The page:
Making a Right Round Medallion: A Sort of Tutorial

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I promised that I would share the measurements for making my Right Round Medallion, so here they are!  These are very basic instructions.  If you don’t know how to make a particular block (HST, Economy Block and Drunkard’s Path), you will need to look up a tutorial.  Let me know if something is really unclear!

ALL MEASUREMENTS INCLUDE SEAM ALLOWANCE!

Finished Quilt measures about 73″ x 73″

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Center Medallion

You will need to begin with a center medallion that is 24-1/2″ x 24-1/2″ (that’s including seam allowance).  You can use my Right Round pattern, my New York Beauty pattern, or any other pattern, as long as it is 24-1/2″ x 24-1/2″.  If it isn’t quite measuring up, just add a border around it, to bring it to size.

•••

Border 1

This is a plain border.  Cut two strips 4-1/2″ x 24-1/2″ and two strips 4-1/2″ x 32-1/2″.  I would actually cut them each a bit longer and trim as you sew them on.  When you sew borders to your center ALWAYS lay the pieces flat on the table or floor and pin.  If you don’t, your edges will stretch and you will end up with a warped, concave medallion.

Alternate Suggestion:  If you like, you could make this border from twenty-eight 4-1/2″ x 4-1/2″ blocks.  YOU pick the block!

•••

Border 2 (Economy Blocks)

border2a
Border 2 top and bottom: make 2
border2b
Border 2 Sides: Make 2

Make twenty 8-1/2″ x 8-1/2″ Economy Blocks.

I included a paper-piecing template here, but if you’d like to rotary cut and free piece them (save a tree), here are the cutting measurements (Per 8-1/2″ x 8-1/2″ Block):

economy

Once you make the blocks, sew them into border strips.  The sides borders have four blocks each and the top and bottom border have six blocks each.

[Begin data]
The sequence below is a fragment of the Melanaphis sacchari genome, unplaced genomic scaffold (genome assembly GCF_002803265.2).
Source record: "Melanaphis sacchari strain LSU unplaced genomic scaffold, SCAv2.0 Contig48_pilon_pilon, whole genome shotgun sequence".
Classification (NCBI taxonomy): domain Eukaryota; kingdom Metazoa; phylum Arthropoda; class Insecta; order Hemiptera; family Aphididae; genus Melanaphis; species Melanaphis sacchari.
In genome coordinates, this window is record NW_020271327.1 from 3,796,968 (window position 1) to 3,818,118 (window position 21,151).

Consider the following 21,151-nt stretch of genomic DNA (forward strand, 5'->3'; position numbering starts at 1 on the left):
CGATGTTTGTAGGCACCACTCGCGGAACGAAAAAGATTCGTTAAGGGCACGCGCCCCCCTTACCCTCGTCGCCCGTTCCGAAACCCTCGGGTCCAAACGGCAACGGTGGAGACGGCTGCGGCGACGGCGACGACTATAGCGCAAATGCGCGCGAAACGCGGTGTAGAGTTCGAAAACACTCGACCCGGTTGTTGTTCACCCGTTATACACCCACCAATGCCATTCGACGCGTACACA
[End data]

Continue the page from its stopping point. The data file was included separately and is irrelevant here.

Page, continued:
•••

Border 3: Drunkard’s Path Blocks

Border3a
Border 3 Top and Bottom: make 2
Border3b
Border 3 sides: make 2

 

Make forty-eight 4-1/2″ x 4-1/2″ Drunkard’s Path Blocks and four 5-1/2″ x 5-1/2″ Corner Blocks

Use this template to cut the pieces for both types of block.  You will also need to cut four strips from the background fabric measuring 1-1/2″ x 48-1/2″ (piece the strips to make them long enough and as with border 1, I like to leave extra length)

job_928 RightRoundMedallion
Corner Block: make 4

The corner blocks go together like the diagram on the right.

Once you have your blocks made, sew the drunkard’s path blocks into four border strips of twelve blocks each.  Then sew a 1-1/2″ x 48-1/2″ strip to the top of each border.  Trim the excess fabric from the sides.  Sew the corner blocks to two of the border strips (use the Border 3 images above as reference).

•••

Border 4

This is another plain border (woo-hoo!)

You will need to cut two strips 1-1/2″ x 58-1/2″ and two strips 1-1/2″ x 60-1/2″ (again, piece as needed and cut them longer than needed. Trim as you sew them on).

•••

Border 5: Half-Square Triangles (HSTs)

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Border 5: Make 4

This is the tricky border!  You will need to start by making sixty 3-1/2″ x 3-1/2″ HSTs.  To do this, cut thirty 4″ x 4″ background squares and thirty 4″ x 4″ squares from your main fabrics and make those HSTs!

Next, cut twenty-eight more 4″ x 4″ background squares and cut them in half diagonally and cut thirty-two more 4″ x 4″ main fabric squares and cut those in half diagonally too.

You are going to very carefully piece each border like this:

border5con